2004-05: Second only to Devan Dubnyk (EDM) and Aaron Sorochan’s 65 appearances, Price also ranked second in the WHL in minutes played (3712). Statistically he was within the top 10 of all goalie categories for the 2004-05 season. Price earned CHL Player of the Week and CHL Goalie of the Week honors for the week ending December 19, 2004. He also participated in the 2005 CHL Top Prospects game and led Canada to a silver medal at the U-18 World Championships.
2005-06: His numbers dropped statistically, however he was able to get his first taste of playoff action.
2006-07: Price finally had the big breakout year that Montreal was looking for. He was named the CHL’s Goaltender of the Year and his play the first half of the season earned him the starting goaltender spot for Team Canada at the 2007 World Junior Championships. He played all 6 games for Canada on their way to a gold medal. Price earned the tournament MVP award behind a 1.14 GAA and an astonishing .961 save percentage. After his playoff exit with Tri-City, Price signed with Montreal and joined the Hamilton Bulldogs (AHL) for their playoff run. He played in two regular season games before taking over the helm for the playoffs. Price led the Bulldogs all the way to the Calder Cup Championship behind a record of 15-6 with a 2.06 GAA and a .936 save percentage.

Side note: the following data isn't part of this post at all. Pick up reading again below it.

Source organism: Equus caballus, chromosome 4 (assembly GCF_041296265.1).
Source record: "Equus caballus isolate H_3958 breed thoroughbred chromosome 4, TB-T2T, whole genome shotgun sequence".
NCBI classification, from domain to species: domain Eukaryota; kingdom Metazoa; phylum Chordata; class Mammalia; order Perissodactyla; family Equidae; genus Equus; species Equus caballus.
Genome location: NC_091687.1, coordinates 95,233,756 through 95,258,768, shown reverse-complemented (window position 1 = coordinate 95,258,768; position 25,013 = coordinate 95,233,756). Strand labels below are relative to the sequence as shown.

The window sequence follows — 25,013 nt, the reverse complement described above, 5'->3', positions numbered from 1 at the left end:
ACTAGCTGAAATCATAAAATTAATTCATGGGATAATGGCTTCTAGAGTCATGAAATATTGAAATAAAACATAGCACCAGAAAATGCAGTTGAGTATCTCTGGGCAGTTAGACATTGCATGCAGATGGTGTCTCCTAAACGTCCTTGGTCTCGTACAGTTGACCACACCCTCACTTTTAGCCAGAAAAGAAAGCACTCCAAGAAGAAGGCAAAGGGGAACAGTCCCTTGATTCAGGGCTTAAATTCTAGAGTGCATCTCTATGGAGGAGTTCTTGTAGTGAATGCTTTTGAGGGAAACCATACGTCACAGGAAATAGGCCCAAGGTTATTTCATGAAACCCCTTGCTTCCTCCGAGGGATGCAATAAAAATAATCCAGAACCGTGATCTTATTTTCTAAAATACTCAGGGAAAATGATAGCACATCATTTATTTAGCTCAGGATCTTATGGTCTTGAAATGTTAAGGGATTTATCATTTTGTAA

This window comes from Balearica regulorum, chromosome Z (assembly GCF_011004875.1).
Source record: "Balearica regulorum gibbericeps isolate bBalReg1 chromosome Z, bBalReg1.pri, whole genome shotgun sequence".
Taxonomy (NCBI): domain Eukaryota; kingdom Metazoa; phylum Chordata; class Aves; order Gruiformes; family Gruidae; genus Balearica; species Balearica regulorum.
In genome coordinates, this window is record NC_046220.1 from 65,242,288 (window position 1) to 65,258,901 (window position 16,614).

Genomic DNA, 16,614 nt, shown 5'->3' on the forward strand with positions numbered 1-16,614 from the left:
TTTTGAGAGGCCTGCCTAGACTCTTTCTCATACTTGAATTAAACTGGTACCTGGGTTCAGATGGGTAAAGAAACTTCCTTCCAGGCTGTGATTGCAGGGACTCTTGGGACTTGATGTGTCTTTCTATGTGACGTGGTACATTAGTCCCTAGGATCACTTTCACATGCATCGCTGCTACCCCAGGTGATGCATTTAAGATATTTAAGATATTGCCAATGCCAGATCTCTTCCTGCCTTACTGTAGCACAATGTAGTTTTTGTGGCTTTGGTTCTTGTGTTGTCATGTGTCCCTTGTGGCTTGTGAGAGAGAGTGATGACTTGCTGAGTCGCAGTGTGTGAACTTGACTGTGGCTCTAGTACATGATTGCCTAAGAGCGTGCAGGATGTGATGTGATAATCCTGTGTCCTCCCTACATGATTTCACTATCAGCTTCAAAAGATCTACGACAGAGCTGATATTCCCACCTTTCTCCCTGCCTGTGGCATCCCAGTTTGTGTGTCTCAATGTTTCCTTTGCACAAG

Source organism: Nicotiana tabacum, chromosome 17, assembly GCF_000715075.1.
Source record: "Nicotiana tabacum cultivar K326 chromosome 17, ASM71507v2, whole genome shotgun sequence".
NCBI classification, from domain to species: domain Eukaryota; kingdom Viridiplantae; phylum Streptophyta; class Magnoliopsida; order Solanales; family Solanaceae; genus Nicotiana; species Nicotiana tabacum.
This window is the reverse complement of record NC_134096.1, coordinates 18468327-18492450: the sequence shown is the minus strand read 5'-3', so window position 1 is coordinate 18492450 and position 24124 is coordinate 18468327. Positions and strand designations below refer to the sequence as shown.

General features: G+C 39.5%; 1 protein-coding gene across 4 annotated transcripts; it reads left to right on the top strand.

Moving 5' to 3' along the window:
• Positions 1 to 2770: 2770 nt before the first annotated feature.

2007-08: To the surprise of some, Price actually broke camp with the Canadiens during this season. He very quickly turned those doubters into believers, and finished the season as the club’s unquestioned number-one goalie. He played in 41 games, posting a 21-12-3 record behind a .920 save percentage and 2.56 GAA, and was named to the NHL’s all-rookie team. His first playoff appearance in the NHL was a study in contrasts — at times he showed the elite talent and composure he has; at others, he started to show the impact playing so many games over the past two years has had on his fatigue level.
Price has tremendous agility and reflexes and those attributes serve as the foundation for his game. Not only is he able to read and react quickly, but he is also able to steer rebounds into the corners with relative ease. Playing a butterfly style, Price is excellent at taking away the lower portion of the net, and relies on his quick hands to cover the upper portion. Beyond his prodigious physical skills, Price's strongest asset may be his mental make-up. The young goaltender is calm to the point of appearing aloof or dispassionate. But it is that ability to avoid the highs and lows of the position that allow him to remain focused on the game itself.